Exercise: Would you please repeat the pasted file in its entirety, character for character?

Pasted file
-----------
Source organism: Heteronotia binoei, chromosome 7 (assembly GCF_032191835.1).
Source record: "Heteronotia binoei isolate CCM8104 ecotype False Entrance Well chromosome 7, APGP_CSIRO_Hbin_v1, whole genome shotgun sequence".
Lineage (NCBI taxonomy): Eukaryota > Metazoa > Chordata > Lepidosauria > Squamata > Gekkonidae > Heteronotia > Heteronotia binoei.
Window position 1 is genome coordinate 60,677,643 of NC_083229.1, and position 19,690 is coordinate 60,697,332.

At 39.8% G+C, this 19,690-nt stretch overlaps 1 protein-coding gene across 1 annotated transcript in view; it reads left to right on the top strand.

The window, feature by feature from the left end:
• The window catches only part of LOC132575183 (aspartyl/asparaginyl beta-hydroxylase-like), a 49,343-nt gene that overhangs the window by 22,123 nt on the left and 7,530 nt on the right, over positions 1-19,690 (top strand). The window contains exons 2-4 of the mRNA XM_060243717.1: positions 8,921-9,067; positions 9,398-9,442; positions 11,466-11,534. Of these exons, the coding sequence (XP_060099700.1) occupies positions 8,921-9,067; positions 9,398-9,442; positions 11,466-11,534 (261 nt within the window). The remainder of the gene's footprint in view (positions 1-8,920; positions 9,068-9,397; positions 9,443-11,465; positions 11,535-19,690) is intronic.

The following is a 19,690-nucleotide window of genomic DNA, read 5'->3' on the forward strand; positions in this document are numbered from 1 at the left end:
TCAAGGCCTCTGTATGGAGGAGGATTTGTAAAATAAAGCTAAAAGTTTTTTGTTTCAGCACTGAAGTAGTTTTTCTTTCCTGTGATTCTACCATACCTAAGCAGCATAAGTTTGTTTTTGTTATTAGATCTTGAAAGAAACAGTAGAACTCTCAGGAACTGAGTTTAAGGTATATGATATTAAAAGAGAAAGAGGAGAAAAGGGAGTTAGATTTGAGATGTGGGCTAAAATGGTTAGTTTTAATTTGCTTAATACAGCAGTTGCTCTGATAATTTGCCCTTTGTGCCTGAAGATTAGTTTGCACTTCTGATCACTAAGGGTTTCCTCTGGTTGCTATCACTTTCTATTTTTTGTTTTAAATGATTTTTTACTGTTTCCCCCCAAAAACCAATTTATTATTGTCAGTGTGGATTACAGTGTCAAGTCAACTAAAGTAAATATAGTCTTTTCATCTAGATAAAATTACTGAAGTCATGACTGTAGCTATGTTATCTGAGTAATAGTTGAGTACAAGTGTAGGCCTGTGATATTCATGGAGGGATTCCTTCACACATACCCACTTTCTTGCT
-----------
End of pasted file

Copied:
Source organism: Heteronotia binoei, chromosome 7 (assembly GCF_032191835.1).
Source record: "Heteronotia binoei isolate CCM8104 ecotype False Entrance Well chromosome 7, APGP_CSIRO_Hbin_v1, whole genome shotgun sequence".
Lineage (NCBI taxonomy): Eukaryota > Metazoa > Chordata > Lepidosauria > Squamata > Gekkonidae > Heteronotia > Heteronotia binoei.
Window position 1 is genome coordinate 60,677,643 of NC_083229.1, and position 19,690 is coordinate 60,697,332.

At 39.8% G+C, this 19,690-nt stretch overlaps 1 protein-coding gene across 1 annotated transcript in view; it reads left to right on the top strand.

The window, feature by feature from the left end:
• The window catches only part of LOC132575183 (aspartyl/asparaginyl beta-hydroxylase-like), a 49,343-nt gene that overhangs the window by 22,123 nt on the left and 7,530 nt on the right, over positions 1-19,690 (top strand). The window contains exons 2-4 of the mRNA XM_060243717.1: positions 8,921-9,067; positions 9,398-9,442; positions 11,466-11,534. Of these exons, the coding sequence (XP_060099700.1) occupies positions 8,921-9,067; positions 9,398-9,442; positions 11,466-11,534 (261 nt within the window). The remainder of the gene's footprint in view (positions 1-8,920; positions 9,068-9,397; positions 9,443-11,465; positions 11,535-19,690) is intronic.

The following is a 19,690-nucleotide window of genomic DNA, read 5'->3' on the forward strand; positions in this document are numbered from 1 at the left end:
TCAAGGCCTCTGTATGGAGGAGGATTTGTAAAATAAAGCTAAAAGTTTTTTGTTTCAGCACTGAAGTAGTTTTTCTTTCCTGTGATTCTACCATACCTAAGCAGCATAAGTTTGTTTTTGTTATTAGATCTTGAAAGAAACAGTAGAACTCTCAGGAACTGAGTTTAAGGTATATGATATTAAAAGAGAAAGAGGAGAAAAGGGAGTTAGATTTGAGATGTGGGCTAAAATGGTTAGTTTTAATTTGCTTAATACAGCAGTTGCTCTGATAATTTGCCCTTTGTGCCTGAAGATTAGTTTGCACTTCTGATCACTAAGGGTTTCCTCTGGTTGCTATCACTTTCTATTTTTTGTTTTAAATGATTTTTTACTGTTTCCCCCCAAAAACCAATTTATTATTGTCAGTGTGGATTACAGTGTCAAGTCAACTAAAGTAAATATAGTCTTTTCATCTAGATAAAATTACTGAAGTCATGACTGTAGCTATGTTATCTGAGTAATAGTTGAGTACAAGTGTAGGCCTGTGATATTCATGGAGGGATTCCTTCACACATACCCACTTTCTTGCT